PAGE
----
Covid-19: Keep Calm, Stock Up + Cook On

Healthy Ideas for Stocking Your Pantry | Local Food Rocks

Holy crap it’s been a crazy few weeks of quarantines, school closings, canceled events, and travel restrictions. And, I think more is coming.

In addition to discussions about social distancing, washing your darn hands, and all the other disinfecting protocols, this seems like a good time to talk about stocking up your pantry and home with good eats that can last a while. As the Girl Scouts say, be prepared.

Let me be clear though about what I mean when I say stock up. Let’s not hoard all the things. Let’s not panic. You can still prepare without hysteria. I’m much more in favor of responsibly, calmly stocking up on items while also leaving enough for other people to do as well.

The CDC says to have at least a 2-week supply of food staples. For inspiration on ways to sustain yourself on more than ramen noodles and powdered mac and cheese, here’s my list of healthy suggestions along with a few recipe ideas, to get you and your loved ones through.

Stock your pantry with items like canned tuna, dried beans, grains, oil | Local Food Rocks

Pantry Items

  • Beans, rice, pasta, and other grains, like oatmeal. All these will keep for months, so you don’t have to worry about food waste even if you buy more than normal. These are staples in my pantry not just in emergency prep. (Quick tip for how to work with dried beans: If you’re stuck at home you’ll have time to cook dried beans, but if that’s just not you, stock up on canned. I have a combo of both in my pantry.
  • Nuts and nut butter.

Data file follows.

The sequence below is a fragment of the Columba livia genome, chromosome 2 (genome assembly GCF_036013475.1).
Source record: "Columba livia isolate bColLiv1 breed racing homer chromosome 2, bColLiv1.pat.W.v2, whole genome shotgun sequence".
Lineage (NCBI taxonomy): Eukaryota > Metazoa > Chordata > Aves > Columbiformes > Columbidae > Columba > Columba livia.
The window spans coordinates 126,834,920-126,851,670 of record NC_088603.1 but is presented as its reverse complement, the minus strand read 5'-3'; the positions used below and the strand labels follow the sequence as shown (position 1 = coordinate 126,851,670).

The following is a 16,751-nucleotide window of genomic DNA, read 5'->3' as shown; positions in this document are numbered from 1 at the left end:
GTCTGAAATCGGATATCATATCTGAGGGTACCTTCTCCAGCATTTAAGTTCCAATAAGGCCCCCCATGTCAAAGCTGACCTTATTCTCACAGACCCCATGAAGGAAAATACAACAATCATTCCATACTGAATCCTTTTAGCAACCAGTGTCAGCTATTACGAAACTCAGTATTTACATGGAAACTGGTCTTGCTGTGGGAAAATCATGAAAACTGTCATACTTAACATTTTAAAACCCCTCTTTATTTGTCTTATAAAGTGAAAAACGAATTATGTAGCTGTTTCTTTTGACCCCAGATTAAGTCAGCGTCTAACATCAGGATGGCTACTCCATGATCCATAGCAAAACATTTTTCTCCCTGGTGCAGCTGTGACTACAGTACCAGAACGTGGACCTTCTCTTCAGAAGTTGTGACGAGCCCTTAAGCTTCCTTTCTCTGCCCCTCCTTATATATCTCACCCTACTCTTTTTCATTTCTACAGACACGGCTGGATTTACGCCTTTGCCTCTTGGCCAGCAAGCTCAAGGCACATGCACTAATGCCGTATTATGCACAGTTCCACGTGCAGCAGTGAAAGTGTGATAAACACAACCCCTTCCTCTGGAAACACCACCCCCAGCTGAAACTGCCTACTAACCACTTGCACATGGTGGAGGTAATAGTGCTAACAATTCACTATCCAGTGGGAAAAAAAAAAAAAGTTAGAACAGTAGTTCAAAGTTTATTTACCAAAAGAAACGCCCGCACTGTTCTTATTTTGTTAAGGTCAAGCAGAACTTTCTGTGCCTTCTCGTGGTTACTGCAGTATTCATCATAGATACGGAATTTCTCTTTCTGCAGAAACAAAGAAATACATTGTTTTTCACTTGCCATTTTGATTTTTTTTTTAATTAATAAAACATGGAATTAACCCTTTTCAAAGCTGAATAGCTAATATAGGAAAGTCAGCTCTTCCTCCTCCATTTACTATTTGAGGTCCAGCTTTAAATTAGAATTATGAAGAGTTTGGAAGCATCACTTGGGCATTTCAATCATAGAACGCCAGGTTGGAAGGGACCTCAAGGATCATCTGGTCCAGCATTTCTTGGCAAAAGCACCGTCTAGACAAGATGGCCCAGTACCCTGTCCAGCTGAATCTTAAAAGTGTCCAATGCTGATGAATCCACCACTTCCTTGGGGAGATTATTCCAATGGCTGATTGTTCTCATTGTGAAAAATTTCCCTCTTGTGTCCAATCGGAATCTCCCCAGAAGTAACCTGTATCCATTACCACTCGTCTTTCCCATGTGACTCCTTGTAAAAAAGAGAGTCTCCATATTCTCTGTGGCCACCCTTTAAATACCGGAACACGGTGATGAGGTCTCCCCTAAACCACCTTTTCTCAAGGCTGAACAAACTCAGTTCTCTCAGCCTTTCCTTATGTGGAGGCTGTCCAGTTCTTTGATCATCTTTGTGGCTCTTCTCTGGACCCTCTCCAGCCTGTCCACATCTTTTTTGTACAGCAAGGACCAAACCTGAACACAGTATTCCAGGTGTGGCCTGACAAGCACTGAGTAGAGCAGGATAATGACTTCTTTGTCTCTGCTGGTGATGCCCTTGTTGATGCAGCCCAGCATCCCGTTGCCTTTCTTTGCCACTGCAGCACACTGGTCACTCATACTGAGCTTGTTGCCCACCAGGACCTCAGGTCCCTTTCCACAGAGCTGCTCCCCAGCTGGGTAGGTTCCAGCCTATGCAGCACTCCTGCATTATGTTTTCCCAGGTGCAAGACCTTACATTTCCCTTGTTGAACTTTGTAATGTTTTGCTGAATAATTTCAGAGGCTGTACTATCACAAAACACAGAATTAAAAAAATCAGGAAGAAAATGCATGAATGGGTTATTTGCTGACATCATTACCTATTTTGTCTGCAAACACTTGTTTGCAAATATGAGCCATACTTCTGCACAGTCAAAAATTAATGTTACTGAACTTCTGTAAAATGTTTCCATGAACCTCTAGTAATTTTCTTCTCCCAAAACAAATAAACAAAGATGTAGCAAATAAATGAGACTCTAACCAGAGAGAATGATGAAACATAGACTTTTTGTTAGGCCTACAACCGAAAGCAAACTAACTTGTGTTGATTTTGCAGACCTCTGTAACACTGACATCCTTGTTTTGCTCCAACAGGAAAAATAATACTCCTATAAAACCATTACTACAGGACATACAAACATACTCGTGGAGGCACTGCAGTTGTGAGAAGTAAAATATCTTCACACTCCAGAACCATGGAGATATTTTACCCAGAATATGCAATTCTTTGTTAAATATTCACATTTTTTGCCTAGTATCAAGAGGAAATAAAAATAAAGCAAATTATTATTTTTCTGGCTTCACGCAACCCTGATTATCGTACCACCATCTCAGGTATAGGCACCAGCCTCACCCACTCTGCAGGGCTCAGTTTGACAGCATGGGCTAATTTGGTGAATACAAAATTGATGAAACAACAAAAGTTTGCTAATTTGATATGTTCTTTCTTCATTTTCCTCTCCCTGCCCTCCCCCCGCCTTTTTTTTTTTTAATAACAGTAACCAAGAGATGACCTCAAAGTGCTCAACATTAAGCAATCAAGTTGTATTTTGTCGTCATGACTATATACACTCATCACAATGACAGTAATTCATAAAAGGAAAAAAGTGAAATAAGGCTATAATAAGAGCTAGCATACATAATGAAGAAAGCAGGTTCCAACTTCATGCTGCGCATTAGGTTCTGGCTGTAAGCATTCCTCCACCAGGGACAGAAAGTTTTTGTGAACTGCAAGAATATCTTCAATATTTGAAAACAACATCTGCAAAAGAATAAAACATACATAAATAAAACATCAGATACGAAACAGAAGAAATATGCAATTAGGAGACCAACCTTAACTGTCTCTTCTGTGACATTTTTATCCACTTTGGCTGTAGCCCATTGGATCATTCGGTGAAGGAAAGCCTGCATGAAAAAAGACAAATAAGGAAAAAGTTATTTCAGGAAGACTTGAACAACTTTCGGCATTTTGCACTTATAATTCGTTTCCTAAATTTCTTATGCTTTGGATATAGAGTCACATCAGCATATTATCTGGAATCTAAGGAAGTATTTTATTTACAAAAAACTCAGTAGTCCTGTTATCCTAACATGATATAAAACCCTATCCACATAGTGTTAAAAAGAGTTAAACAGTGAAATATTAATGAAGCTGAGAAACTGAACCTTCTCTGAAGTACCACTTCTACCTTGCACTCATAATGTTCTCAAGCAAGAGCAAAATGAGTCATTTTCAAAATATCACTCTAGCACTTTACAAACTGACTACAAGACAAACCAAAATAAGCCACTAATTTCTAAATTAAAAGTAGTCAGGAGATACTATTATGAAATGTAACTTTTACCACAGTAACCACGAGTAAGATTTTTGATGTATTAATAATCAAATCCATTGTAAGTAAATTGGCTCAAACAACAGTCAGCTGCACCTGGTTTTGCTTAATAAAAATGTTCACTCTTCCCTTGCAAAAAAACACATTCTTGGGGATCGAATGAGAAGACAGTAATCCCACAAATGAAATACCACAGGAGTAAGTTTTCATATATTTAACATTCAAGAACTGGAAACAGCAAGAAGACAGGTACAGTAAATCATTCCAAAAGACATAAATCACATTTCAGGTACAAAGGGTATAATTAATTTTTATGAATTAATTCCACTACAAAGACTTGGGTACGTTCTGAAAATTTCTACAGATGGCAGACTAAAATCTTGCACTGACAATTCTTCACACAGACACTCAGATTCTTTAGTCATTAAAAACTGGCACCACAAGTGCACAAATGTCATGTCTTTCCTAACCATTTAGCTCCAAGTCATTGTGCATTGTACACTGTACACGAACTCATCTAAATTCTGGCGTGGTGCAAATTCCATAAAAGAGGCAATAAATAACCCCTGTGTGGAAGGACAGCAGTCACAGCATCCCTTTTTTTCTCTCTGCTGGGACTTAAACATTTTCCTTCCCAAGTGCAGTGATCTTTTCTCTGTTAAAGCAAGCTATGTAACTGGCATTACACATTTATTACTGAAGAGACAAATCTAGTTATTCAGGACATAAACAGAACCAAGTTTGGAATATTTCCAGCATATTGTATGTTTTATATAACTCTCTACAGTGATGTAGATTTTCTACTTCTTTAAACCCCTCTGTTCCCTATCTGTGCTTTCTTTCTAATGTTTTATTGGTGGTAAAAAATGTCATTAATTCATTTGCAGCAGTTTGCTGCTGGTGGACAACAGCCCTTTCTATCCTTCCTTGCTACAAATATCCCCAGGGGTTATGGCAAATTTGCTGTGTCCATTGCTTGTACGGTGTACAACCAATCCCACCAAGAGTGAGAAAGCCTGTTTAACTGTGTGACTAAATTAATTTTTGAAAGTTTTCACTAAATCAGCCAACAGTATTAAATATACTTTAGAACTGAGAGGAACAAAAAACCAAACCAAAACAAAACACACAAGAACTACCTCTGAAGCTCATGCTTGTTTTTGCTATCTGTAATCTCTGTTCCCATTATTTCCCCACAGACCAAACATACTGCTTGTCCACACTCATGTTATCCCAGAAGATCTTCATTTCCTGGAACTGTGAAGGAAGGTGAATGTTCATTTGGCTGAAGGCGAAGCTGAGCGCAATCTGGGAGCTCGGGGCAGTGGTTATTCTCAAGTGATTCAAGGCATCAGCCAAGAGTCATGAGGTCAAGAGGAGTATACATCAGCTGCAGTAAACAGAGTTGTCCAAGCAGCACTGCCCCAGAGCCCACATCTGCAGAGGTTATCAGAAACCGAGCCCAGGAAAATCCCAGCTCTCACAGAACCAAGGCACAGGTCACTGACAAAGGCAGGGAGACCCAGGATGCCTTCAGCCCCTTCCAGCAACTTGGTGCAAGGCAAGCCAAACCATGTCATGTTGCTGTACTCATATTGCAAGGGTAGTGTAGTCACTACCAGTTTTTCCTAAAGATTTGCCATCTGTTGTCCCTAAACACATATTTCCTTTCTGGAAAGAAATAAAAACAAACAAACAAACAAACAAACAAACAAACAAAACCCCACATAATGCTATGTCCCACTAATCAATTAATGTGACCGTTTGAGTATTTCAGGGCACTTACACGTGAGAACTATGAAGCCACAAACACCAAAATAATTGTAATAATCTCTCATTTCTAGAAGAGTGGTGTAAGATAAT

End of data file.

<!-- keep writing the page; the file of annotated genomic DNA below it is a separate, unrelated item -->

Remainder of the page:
• Snacks like dried fruit, freeze-dried fruit, or popcorn kernels.
  • Canned/boxed broths. Good for soup but also to flavor other dishes. Make rice or grains in broth instead of water and you’ve got built-in flavor.
  • Jarred applesauce (pick one without added sugar). It’s a good snack and you can use it to make things like muffins.
  • Flour for all that baking you’ll have time to do.
  • Canned/Jarred vegetables. As a good Italian girl, I always have sundried tomatoes, canned diced and whole tomatoes, and canned artichokes on hand. To my list of standards, I’ve also added beets, pureed pumpkin, and sauerkraut.
  • Canned fish and meat. It’s healthy and will last a long time. Make sandwiches, put it on salads, etc.
  • Oils, salt, pepper, and all your favorite dried herbs and spices.
  • Coffee and tea … and if you’re like us, some booze too.
Stock your freezer with frozen veggies, meats | Local Food Rocks

Freezer Items

Don’t overstuff your freezer because inevitably whatever sits in there too long will get freezer burn and you’ll wind up throwing it out. Also, a full freezer retains cold better than an empty one, but don’t jam-pack it because the air still needs to be able to circulate to keep it running efficiently.

  • Meat and poultry (ideally vacuum-sealed), like chicken, beef, and pork.
  • Frozen fruit and veggies.
Stock up on long-lasting fresh foods like winter squash and citrus | Local Food Rocks

Fresh Foods

  • Fresh citrus and apples when refrigerated have a decent shelf life, up to 3 weeks.
  • Carrots, potatoes, winter squash, garlic, and onions are long-lasting too. Whole winter squash like acorn squash can last up to 4 weeks and butternut squash can last up to 6 months if properly stored. Unpeeled carrots can last up to 2 weeks in the fridge. And, potatoes at room temp will last about that long as well. Garlic and onion if stored in a slightly cool, dry, dark place can last for months.

Don’t Forget About Your Pets

Pet food and treats. Don’t forget about Fido and Mittens! If you can’t leave home or if stores are closed, or who knows what, don’t forget to stock up for your fur kids.

What else is on your “healthy stock up” list?

Staying home because of coronavirus? Here are suggestions for stocking your home with healthy foods that will last a while, plus recipe ideas to get you inspired. | Local Food Rocks
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